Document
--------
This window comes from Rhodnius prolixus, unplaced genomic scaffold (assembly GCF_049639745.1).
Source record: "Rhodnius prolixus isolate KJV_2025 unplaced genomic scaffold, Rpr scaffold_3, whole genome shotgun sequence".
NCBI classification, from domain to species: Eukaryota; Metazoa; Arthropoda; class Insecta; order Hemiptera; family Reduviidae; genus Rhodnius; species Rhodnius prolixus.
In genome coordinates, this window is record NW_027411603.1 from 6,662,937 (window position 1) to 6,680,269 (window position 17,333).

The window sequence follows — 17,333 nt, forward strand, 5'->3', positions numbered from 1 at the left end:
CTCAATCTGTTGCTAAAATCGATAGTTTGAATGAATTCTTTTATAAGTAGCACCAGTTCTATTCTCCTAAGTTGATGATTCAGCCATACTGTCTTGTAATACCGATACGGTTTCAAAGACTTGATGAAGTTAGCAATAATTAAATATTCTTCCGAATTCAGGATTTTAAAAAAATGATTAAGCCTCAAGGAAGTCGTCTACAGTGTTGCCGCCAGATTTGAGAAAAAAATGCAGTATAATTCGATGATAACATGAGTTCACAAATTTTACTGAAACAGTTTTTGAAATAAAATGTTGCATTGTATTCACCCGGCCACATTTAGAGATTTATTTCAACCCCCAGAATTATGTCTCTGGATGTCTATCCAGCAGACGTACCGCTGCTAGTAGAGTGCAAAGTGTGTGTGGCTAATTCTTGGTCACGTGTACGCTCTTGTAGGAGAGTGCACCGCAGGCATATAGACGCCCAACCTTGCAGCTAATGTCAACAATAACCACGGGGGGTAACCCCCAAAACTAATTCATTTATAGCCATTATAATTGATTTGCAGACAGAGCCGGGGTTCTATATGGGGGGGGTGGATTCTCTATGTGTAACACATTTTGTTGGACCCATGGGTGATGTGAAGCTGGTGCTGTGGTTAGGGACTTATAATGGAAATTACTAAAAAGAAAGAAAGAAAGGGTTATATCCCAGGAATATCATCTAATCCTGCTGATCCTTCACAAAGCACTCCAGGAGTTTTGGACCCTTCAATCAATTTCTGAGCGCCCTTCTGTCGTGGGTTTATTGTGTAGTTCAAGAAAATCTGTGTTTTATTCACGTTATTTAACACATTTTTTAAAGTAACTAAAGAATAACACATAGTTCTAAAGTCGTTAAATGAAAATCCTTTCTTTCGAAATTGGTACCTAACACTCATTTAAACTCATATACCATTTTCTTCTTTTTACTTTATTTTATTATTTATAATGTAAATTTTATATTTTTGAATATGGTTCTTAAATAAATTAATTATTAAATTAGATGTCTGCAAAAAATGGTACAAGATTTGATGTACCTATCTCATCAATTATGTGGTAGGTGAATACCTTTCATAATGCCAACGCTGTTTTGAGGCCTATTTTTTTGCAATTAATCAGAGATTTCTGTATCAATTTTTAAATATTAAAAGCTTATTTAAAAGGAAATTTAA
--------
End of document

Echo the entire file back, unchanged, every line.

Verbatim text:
This window comes from Rhodnius prolixus, unplaced genomic scaffold (assembly GCF_049639745.1).
Source record: "Rhodnius prolixus isolate KJV_2025 unplaced genomic scaffold, Rpr scaffold_3, whole genome shotgun sequence".
NCBI classification, from domain to species: Eukaryota; Metazoa; Arthropoda; class Insecta; order Hemiptera; family Reduviidae; genus Rhodnius; species Rhodnius prolixus.
In genome coordinates, this window is record NW_027411603.1 from 6,662,937 (window position 1) to 6,680,269 (window position 17,333).

The window sequence follows — 17,333 nt, forward strand, 5'->3', positions numbered from 1 at the left end:
CTCAATCTGTTGCTAAAATCGATAGTTTGAATGAATTCTTTTATAAGTAGCACCAGTTCTATTCTCCTAAGTTGATGATTCAGCCATACTGTCTTGTAATACCGATACGGTTTCAAAGACTTGATGAAGTTAGCAATAATTAAATATTCTTCCGAATTCAGGATTTTAAAAAAATGATTAAGCCTCAAGGAAGTCGTCTACAGTGTTGCCGCCAGATTTGAGAAAAAAATGCAGTATAATTCGATGATAACATGAGTTCACAAATTTTACTGAAACAGTTTTTGAAATAAAATGTTGCATTGTATTCACCCGGCCACATTTAGAGATTTATTTCAACCCCCAGAATTATGTCTCTGGATGTCTATCCAGCAGACGTACCGCTGCTAGTAGAGTGCAAAGTGTGTGTGGCTAATTCTTGGTCACGTGTACGCTCTTGTAGGAGAGTGCACCGCAGGCATATAGACGCCCAACCTTGCAGCTAATGTCAACAATAACCACGGGGGGTAACCCCCAAAACTAATTCATTTATAGCCATTATAATTGATTTGCAGACAGAGCCGGGGTTCTATATGGGGGGGGTGGATTCTCTATGTGTAACACATTTTGTTGGACCCATGGGTGATGTGAAGCTGGTGCTGTGGTTAGGGACTTATAATGGAAATTACTAAAAAGAAAGAAAGAAAGGGTTATATCCCAGGAATATCATCTAATCCTGCTGATCCTTCACAAAGCACTCCAGGAGTTTTGGACCCTTCAATCAATTTCTGAGCGCCCTTCTGTCGTGGGTTTATTGTGTAGTTCAAGAAAATCTGTGTTTTATTCACGTTATTTAACACATTTTTTAAAGTAACTAAAGAATAACACATAGTTCTAAAGTCGTTAAATGAAAATCCTTTCTTTCGAAATTGGTACCTAACACTCATTTAAACTCATATACCATTTTCTTCTTTTTACTTTATTTTATTATTTATAATGTAAATTTTATATTTTTGAATATGGTTCTTAAATAAATTAATTATTAAATTAGATGTCTGCAAAAAATGGTACAAGATTTGATGTACCTATCTCATCAATTATGTGGTAGGTGAATACCTTTCATAATGCCAACGCTGTTTTGAGGCCTATTTTTTTGCAATTAATCAGAGATTTCTGTATCAATTTTTAAATATTAAAAGCTTATTTAAAAGGAAATTTAA